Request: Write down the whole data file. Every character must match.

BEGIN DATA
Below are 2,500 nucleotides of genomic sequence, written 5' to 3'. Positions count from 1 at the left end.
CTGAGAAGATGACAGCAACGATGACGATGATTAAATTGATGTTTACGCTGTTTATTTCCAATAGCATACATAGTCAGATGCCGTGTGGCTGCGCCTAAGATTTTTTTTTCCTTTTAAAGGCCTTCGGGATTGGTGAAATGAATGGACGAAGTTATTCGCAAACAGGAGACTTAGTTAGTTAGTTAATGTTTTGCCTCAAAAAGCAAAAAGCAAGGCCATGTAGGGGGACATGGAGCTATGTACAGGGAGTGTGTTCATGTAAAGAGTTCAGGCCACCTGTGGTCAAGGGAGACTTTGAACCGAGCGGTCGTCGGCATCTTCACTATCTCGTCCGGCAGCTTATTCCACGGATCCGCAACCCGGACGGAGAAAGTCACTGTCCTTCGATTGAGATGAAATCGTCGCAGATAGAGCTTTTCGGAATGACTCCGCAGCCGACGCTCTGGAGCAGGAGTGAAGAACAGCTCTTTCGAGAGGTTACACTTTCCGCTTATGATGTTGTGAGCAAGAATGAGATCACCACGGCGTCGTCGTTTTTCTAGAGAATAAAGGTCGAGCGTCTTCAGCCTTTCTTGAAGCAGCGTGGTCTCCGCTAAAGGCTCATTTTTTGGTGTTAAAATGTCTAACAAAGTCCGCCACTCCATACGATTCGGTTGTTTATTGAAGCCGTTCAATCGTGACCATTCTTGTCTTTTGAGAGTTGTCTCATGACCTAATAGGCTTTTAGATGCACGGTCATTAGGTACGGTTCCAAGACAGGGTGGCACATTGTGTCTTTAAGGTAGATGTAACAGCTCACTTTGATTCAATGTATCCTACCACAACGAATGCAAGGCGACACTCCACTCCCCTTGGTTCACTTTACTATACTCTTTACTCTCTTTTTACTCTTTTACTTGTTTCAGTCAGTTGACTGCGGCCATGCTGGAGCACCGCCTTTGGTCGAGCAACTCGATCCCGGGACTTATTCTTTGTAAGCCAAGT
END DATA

Below are 2,500 nucleotides of genomic sequence, written 5' to 3'. Positions count from 1 at the left end.
CTGAGAAGATGACAGCAACGATGACGATGATTAAATTGATGTTTACGCTGTTTATTTCCAATAGCATACATAGTCAGATGCCGTGTGGCTGCGCCTAAGATTTTTTTTTCCTTTTAAAGGCCTTCGGGATTGGTGAAATGAATGGACGAAGTTATTCGCAAACAGGAGACTTAGTTAGTTAGTTAATGTTTTGCCTCAAAAAGCAAAAAGCAAGGCCATGTAGGGGGACATGGAGCTATGTACAGGGAGTGTGTTCATGTAAAGAGTTCAGGCCACCTGTGGTCAAGGGAGACTTTGAACCGAGCGGTCGTCGGCATCTTCACTATCTCGTCCGGCAGCTTATTCCACGGATCCGCAACCCGGACGGAGAAAGTCACTGTCCTTCGATTGAGATGAAATCGTCGCAGATAGAGCTTTTCGGAATGACTCCGCAGCCGACGCTCTGGAGCAGGAGTGAAGAACAGCTCTTTCGAGAGGTTACACTTTCCGCTTATGATGTTGTGAGCAAGAATGAGATCACCACGGCGTCGTCGTTTTTCTAGAGAATAAAGGTCGAGCGTCTTCAGCCTTTCTTGAAGCAGCGTGGTCTCCGCTAAAGGCTCATTTTTTGGTGTTAAAATGTCTAACAAAGTCCGCCACTCCATACGATTCGGTTGTTTATTGAAGCCGTTCAATCGTGACCATTCTTGTCTTTTGAGAGTTGTCTCATGACCTAATAGGCTTTTAGATGCACGGTCATTAGGTACGGTTCCAAGACAGGGTGGCACATTGTGTCTTTAAGGTAGATGTAACAGCTCACTTTGATTCAATGTATCCTACCACAACGAATGCAAGGCGACACTCCACTCCCCTTGGTTCACTTTACTATACTCTTTACTCTCTTTTTACTCTTTTACTTGTTTCAGTCAGTTGACTGCGGCCATGCTGGAGCACCGCCTTTGGTCGAGCAACTCGATCCCGGGACTTATTCTTTGTAAGCCAAGT